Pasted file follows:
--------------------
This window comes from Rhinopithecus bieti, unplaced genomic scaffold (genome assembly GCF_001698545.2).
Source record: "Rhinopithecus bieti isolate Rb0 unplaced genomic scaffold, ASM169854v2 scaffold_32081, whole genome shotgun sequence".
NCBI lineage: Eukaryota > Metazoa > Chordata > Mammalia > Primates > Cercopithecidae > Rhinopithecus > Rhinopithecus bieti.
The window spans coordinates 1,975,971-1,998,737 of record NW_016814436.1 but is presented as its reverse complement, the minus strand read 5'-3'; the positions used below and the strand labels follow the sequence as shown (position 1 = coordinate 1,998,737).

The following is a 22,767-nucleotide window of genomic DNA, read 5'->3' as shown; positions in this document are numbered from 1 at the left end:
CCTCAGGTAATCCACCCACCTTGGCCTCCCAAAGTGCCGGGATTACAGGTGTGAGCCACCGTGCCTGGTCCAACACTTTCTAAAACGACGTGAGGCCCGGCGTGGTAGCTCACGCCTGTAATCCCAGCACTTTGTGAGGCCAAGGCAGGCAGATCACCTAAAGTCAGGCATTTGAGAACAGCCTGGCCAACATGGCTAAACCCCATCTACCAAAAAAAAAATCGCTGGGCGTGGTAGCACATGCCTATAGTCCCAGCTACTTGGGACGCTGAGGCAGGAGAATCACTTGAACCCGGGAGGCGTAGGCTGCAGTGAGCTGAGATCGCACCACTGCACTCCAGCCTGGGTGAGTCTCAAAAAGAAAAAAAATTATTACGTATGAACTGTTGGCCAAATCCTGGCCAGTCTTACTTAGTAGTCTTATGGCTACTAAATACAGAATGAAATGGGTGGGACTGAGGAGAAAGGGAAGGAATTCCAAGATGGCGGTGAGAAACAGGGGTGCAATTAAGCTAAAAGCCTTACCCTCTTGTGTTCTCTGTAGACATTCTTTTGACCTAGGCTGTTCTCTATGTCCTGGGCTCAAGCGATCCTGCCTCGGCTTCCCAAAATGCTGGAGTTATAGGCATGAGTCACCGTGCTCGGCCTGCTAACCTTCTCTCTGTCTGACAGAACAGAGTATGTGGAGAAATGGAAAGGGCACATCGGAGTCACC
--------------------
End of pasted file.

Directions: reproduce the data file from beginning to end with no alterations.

This window comes from Rhinopithecus bieti, unplaced genomic scaffold (genome assembly GCF_001698545.2).
Source record: "Rhinopithecus bieti isolate Rb0 unplaced genomic scaffold, ASM169854v2 scaffold_32081, whole genome shotgun sequence".
NCBI lineage: Eukaryota > Metazoa > Chordata > Mammalia > Primates > Cercopithecidae > Rhinopithecus > Rhinopithecus bieti.
The window spans coordinates 1,975,971-1,998,737 of record NW_016814436.1 but is presented as its reverse complement, the minus strand read 5'-3'; the positions used below and the strand labels follow the sequence as shown (position 1 = coordinate 1,998,737).

The following is a 22,767-nucleotide window of genomic DNA, read 5'->3' as shown; positions in this document are numbered from 1 at the left end:
CCTCAGGTAATCCACCCACCTTGGCCTCCCAAAGTGCCGGGATTACAGGTGTGAGCCACCGTGCCTGGTCCAACACTTTCTAAAACGACGTGAGGCCCGGCGTGGTAGCTCACGCCTGTAATCCCAGCACTTTGTGAGGCCAAGGCAGGCAGATCACCTAAAGTCAGGCATTTGAGAACAGCCTGGCCAACATGGCTAAACCCCATCTACCAAAAAAAAAATCGCTGGGCGTGGTAGCACATGCCTATAGTCCCAGCTACTTGGGACGCTGAGGCAGGAGAATCACTTGAACCCGGGAGGCGTAGGCTGCAGTGAGCTGAGATCGCACCACTGCACTCCAGCCTGGGTGAGTCTCAAAAAGAAAAAAAATTATTACGTATGAACTGTTGGCCAAATCCTGGCCAGTCTTACTTAGTAGTCTTATGGCTACTAAATACAGAATGAAATGGGTGGGACTGAGGAGAAAGGGAAGGAATTCCAAGATGGCGGTGAGAAACAGGGGTGCAATTAAGCTAAAAGCCTTACCCTCTTGTGTTCTCTGTAGACATTCTTTTGACCTAGGCTGTTCTCTATGTCCTGGGCTCAAGCGATCCTGCCTCGGCTTCCCAAAATGCTGGAGTTATAGGCATGAGTCACCGTGCTCGGCCTGCTAACCTTCTCTCTGTCTGACAGAACAGAGTATGTGGAGAAATGGAAAGGGCACATCGGAGTCACC